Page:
"How close is the enemy getting to you?" Martin asked.
"15-20 meters," Meyer said.
As depicted in the Army animation, dead and wounded Afghan soldiers who had been part of the patrol lay scattered along the valley floor.
"I would run and try to assist as many Afghans as I could," Meyer said.
"So you get out of the truck," Martin said.
"I'm out...I'm out of the truck on foot," Meyer said.
"So you're out in the open in the killing zone," Martin said.
"I am," Meyer said.
Meyer and Rodriguez-Chavez would drive the dead and wounded out of the valley and come back to run the gauntlet of fire again and again, still trying to get to the four Marines trapped in the village.
"You either get them out alive or you die trying. If you didn't die trying, you didn't try hard enough," Meyer said.
When the Marines' radios fell silent, Army Captain Will Swenson, who was pinned down just outside the village, took up the call for fire.
"Captain Swenson probably made 9 or 10 different calls for fire before he probably gave up in frustration," Hooker said.
"Does he say, 'Look, I'm not kidding, I really need this fire?" Martin asked.
"Yeah, the evidence says he...was very, very insistent in his calls for help. No question about that," Hooker said.
"How long after the battle begins do the first helicopters show up?" Martin asked.
"It was probably an hour and 45 minutes before the first helicopters come on station," Hooker said.
Helicopters were finally overhead as Dakota Meyer tried to blast his way through the valley to the stranded Marines.
"We interviewed a number of pilots who where there that day and several of them stopped in mid-sentence unable to ...finish their descriptions of Meyer's actions that day," Hooker said. "They just didn't have the words to describe it."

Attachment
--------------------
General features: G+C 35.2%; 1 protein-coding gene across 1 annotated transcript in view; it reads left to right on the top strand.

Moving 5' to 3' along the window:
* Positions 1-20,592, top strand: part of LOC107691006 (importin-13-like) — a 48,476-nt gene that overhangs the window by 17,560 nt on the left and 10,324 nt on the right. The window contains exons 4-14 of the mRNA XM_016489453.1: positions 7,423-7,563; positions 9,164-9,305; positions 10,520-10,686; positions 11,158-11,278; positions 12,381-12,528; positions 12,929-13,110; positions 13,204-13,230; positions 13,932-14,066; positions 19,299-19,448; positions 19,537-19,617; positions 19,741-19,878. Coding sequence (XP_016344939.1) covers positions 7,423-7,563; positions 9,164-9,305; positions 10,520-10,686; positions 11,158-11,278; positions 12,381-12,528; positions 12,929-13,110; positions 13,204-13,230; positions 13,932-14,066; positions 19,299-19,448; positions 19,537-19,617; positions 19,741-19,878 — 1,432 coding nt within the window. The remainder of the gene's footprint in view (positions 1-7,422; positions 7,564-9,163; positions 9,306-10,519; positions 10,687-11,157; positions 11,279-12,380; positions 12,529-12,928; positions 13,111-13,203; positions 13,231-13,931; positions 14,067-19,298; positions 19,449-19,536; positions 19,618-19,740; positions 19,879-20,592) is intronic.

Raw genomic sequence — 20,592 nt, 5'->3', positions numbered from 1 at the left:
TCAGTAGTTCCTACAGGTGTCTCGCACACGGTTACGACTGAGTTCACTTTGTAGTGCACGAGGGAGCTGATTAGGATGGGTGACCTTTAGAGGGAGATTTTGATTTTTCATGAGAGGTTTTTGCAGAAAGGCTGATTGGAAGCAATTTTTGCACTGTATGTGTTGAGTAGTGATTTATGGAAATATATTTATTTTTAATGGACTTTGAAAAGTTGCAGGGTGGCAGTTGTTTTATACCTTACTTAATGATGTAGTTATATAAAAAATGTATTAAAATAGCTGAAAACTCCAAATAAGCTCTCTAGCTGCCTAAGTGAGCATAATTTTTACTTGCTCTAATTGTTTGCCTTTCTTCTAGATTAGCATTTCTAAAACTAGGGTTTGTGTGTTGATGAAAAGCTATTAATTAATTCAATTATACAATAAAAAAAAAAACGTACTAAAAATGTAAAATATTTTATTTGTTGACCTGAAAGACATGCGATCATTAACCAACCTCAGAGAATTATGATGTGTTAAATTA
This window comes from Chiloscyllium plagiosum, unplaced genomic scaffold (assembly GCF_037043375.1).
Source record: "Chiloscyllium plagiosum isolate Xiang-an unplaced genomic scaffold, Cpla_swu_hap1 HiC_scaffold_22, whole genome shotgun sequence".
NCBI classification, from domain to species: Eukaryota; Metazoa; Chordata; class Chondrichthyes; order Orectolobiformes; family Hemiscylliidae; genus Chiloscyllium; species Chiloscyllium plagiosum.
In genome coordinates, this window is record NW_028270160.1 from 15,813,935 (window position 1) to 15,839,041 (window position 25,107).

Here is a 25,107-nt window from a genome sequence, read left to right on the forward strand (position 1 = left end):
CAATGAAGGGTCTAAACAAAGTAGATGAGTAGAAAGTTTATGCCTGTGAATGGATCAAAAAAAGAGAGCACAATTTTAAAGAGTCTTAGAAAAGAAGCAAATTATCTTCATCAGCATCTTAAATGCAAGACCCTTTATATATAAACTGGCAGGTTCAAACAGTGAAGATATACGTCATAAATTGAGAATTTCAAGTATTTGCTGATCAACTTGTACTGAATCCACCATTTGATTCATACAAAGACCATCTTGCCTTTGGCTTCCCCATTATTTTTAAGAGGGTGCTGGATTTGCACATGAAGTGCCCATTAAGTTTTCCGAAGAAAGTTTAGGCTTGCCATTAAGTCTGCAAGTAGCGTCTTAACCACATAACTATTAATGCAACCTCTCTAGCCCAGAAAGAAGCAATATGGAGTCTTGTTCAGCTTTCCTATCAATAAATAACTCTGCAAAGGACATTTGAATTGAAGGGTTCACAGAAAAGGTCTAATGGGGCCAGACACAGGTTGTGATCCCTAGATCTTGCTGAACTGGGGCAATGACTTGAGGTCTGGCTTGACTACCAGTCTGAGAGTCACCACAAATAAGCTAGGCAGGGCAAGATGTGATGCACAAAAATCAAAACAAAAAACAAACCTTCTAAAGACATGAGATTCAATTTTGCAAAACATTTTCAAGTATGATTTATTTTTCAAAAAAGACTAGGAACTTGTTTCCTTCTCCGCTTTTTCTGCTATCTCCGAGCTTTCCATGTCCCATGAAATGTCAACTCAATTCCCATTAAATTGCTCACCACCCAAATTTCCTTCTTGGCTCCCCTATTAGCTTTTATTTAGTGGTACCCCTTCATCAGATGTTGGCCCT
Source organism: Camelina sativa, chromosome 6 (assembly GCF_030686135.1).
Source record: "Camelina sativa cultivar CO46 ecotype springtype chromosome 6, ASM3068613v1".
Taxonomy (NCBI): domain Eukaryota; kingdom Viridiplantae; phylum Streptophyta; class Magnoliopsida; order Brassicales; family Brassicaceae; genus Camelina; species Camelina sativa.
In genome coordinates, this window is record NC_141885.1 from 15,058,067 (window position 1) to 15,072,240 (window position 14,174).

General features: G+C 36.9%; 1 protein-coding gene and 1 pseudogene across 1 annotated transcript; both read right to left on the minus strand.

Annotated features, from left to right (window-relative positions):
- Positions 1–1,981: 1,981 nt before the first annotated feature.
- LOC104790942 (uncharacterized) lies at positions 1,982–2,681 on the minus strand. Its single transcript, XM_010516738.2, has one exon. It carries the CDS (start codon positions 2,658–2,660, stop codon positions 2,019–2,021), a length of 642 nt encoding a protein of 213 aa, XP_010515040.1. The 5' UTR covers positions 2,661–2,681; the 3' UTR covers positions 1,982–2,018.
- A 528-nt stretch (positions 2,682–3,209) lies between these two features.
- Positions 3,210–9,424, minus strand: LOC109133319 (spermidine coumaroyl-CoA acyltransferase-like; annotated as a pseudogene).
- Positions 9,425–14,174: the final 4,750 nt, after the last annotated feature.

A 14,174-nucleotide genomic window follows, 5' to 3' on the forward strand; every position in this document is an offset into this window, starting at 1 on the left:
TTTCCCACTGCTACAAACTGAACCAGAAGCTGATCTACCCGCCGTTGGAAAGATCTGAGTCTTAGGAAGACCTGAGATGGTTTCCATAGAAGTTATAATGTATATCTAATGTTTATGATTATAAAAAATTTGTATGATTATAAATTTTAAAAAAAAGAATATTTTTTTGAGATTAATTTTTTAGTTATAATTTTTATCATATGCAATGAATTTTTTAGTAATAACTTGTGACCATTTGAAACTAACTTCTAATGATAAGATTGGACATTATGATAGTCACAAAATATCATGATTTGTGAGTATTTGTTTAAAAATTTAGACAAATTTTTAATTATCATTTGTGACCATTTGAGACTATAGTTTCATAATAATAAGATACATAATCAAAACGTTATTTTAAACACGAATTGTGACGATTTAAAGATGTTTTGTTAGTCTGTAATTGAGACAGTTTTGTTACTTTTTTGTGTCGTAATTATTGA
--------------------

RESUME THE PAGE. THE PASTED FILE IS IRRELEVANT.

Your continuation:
"When the helicopters showed up, did that put an end to the ambush?" Martin asked.
"No. It didn't solve the problem, but it certainly was a great help to the soldiers and Marines and Afghans that were fighting on the ground. It enabled them to move about the battlefield a little better," Hooker said.
With Marine Lt. Ademola Fabayo - who would also receive the Navy Cross - manning the machine gun, Swenson and Meyer drove deeper into the valley.
"Me and Captain Swenson kept driving this unarmored truck through this valley and rounds are going everywhere through it," Meyer said.
"They're going through?" Martin asked.
"Both windows were down, you could hear 'em coming, whizzing through," Meyer said.
A helicopter finally spotted the four Marines but there was too much gunfire to land.
"They started trying to land but they couldn't. They were going to get shot down," Meyer said.
"I just took off running and it was probably the longest run of my life. I felt like I couldn't move fast enough because it's wide open. Rounds are hitting everywhere around me," Meyer continued. "I jumped into this, trench and when I did, I landed on Gunnery Sgt. Johnson."